World markets plunge after decline in New York

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The Independent Online

Disappointment with a half-point U.S. interest rate cut triggered another sharp sell-off in markets around the world today, as gloom spread beyond technology stocks to include shares in banks and other Old Economy mainstays.

Disappointment with a half-point U.S. interest rate cut triggered another sharp sell-off in markets around the world today, as gloom spread beyond technology stocks to include shares in banks and other Old Economy mainstays.

"This is about a market that is forecasting a recession," said Gary Kaltbaum, a technical analyst at First Union Securities. "I know a lot of people are saying we are not in a recession, but remember 12 months ago people were saying technology was great and wasn't going anywhere but up."

The Dow Jones industrial average, which dropped by triple digits in six of the past nine trading sessions, fell 212.53 at 9,274.47, putting the Dow down more than 20 percent from the closing high of 11,722.98 it reached on January 14, 2000. A drop of 20 percent is considered bear market territory.

The Nasdaq composite index, which is down more than 63 percent from its own high of 5,048.62, reached March 10, 2000, was off slightly early today, falling 21.36 to 1,808.87. The market's broadest measure, the Standard & Poor's 500, was down 26.23 at 1,095.91.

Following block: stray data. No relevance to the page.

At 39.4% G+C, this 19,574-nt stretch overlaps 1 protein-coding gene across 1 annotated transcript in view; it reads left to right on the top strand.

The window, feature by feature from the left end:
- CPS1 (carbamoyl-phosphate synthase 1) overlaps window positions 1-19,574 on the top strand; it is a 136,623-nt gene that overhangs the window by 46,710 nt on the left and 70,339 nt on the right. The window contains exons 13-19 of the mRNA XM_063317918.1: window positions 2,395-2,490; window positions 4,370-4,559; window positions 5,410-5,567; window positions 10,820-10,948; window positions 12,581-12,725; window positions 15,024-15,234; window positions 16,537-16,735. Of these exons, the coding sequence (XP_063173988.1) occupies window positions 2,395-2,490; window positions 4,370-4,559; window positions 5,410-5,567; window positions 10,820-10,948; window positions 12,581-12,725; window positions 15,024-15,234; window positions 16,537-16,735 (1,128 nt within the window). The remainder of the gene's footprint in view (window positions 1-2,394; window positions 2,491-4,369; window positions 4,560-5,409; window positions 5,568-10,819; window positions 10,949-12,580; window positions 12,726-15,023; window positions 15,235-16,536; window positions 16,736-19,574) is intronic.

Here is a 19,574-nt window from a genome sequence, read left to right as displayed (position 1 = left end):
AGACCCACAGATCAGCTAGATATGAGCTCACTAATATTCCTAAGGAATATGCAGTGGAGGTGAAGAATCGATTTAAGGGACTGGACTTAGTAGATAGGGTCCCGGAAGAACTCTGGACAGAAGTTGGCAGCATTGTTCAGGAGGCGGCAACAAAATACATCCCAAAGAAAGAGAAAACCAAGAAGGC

Investors have been in a sour mood since the U.S. Federal Reserve trimmed interest rates by half a percentage point on Tuesday - less than the three-quarters of a point many had been looking for.

They responded by unloading their shares for the second consecutive day.

In late trading, the FTSE 100 index plunged 3.7 percent to 5,335.9 points.

In Germany, the Deutsche Boerse's DAX index of leading stocks fell 4.5 percent to 5,369.46 points, led by Siemens and Deutsche Telekom and also by Deutsche Bank, whose shares dropped 3.1 percent on fears about weakness in investment banking.

In France, the Paris CAC-40 index dropped 4.3 percent to 4,809.5 points.

Asian markets fared no better.

Tokyo share prices plunged early today, after the 7.5 percent rally a day earlier by the 225-issue Nikkei Stock Average. They soon bounced into positive territory before turning lower again - although they managed to cling to most of what they gained during Wednesday's impressive advance.

The Nikkei closed with a loss of 1.9 percent at 12,853.97 points.

Japanese traders quickly shrugged off any concerns about the U.S. rate cut not being big enough and instead have been focusing on the recent reduction of Japanese interest rates to almost zero as well as pledges to reduce bad bank debts.

But some analysts expressed concerns that Tokyo's rally on Wednesday - when other markets around the globe were mostly lower - may have been a bit much.

"The market will remain in a period of volatility for some time," predicted Masaaki Kanno, chief economist at J. P. Morgan Securities Asia in Tokyo.

Hong Kong shares fell further today, with the Hang Seng Index closing with a drop of 4.1 percent.

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